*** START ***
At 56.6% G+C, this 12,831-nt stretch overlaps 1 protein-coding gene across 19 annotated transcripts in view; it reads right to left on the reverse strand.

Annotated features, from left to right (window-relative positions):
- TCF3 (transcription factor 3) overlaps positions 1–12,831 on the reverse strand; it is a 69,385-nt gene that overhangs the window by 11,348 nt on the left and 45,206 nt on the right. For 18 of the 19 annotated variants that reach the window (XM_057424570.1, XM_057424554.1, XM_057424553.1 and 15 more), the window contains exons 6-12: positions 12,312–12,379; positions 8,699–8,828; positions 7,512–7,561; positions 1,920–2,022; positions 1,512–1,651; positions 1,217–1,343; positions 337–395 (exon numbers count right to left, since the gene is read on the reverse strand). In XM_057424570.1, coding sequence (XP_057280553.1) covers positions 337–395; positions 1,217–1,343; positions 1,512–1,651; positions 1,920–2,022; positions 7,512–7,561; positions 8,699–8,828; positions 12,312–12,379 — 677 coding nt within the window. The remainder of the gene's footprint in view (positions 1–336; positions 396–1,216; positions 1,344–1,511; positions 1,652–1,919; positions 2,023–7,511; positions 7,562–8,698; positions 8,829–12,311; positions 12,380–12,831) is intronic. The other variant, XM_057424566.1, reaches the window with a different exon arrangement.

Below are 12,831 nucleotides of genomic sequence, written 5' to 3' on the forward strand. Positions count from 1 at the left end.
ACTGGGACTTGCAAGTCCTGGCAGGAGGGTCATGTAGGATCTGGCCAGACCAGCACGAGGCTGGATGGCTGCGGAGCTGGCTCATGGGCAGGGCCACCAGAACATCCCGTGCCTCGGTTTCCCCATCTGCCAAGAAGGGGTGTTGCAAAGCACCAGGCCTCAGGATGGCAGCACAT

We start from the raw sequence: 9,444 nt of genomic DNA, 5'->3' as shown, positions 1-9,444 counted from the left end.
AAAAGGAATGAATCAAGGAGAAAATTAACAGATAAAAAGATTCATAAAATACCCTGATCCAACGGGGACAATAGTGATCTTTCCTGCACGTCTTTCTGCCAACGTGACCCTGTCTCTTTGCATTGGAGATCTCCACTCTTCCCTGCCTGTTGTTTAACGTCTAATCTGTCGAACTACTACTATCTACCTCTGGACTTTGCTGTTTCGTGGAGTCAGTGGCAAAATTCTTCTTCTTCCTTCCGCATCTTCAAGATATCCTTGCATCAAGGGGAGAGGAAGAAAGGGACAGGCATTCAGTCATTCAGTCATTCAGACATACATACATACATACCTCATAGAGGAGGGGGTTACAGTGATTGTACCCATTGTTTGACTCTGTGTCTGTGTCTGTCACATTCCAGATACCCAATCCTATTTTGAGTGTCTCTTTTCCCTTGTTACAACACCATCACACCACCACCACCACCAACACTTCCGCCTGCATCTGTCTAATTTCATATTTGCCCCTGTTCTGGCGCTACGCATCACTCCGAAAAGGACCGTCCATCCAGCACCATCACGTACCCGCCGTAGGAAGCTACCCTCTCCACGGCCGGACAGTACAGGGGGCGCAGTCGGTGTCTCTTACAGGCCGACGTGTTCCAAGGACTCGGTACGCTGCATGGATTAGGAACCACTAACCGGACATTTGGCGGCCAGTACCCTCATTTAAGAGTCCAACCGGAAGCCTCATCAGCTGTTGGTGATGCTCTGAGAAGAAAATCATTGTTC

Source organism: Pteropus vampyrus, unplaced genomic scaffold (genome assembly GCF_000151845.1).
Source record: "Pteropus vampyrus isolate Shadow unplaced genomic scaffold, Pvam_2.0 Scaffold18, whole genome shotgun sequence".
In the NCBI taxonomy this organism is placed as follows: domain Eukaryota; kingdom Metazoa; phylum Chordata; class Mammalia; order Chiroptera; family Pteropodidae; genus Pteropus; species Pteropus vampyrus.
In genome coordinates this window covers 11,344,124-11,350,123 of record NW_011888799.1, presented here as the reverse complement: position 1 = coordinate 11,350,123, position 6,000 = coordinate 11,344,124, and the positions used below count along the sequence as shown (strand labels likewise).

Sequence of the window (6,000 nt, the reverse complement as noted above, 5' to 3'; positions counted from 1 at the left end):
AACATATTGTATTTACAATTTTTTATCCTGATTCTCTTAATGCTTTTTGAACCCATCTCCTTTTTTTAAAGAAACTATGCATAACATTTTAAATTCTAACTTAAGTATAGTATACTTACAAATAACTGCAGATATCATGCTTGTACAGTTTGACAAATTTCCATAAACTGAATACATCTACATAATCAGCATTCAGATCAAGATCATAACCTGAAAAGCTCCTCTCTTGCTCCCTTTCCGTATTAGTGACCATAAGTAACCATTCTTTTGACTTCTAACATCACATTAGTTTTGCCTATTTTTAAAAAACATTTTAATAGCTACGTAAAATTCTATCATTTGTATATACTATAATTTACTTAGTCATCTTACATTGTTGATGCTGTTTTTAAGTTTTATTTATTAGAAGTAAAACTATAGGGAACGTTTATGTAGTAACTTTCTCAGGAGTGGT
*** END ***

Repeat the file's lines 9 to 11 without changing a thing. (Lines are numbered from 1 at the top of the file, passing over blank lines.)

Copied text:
Source record: "Pteropus vampyrus isolate Shadow unplaced genomic scaffold, Pvam_2.0 Scaffold18, whole genome shotgun sequence".
In the NCBI taxonomy this organism is placed as follows: domain Eukaryota; kingdom Metazoa; phylum Chordata; class Mammalia; order Chiroptera; family Pteropodidae; genus Pteropus; species Pteropus vampyrus.
In genome coordinates this window covers 11,344,124-11,350,123 of record NW_011888799.1, presented here as the reverse complement: position 1 = coordinate 11,350,123, position 6,000 = coordinate 11,344,124, and the positions used below count along the sequence as shown (strand labels likewise).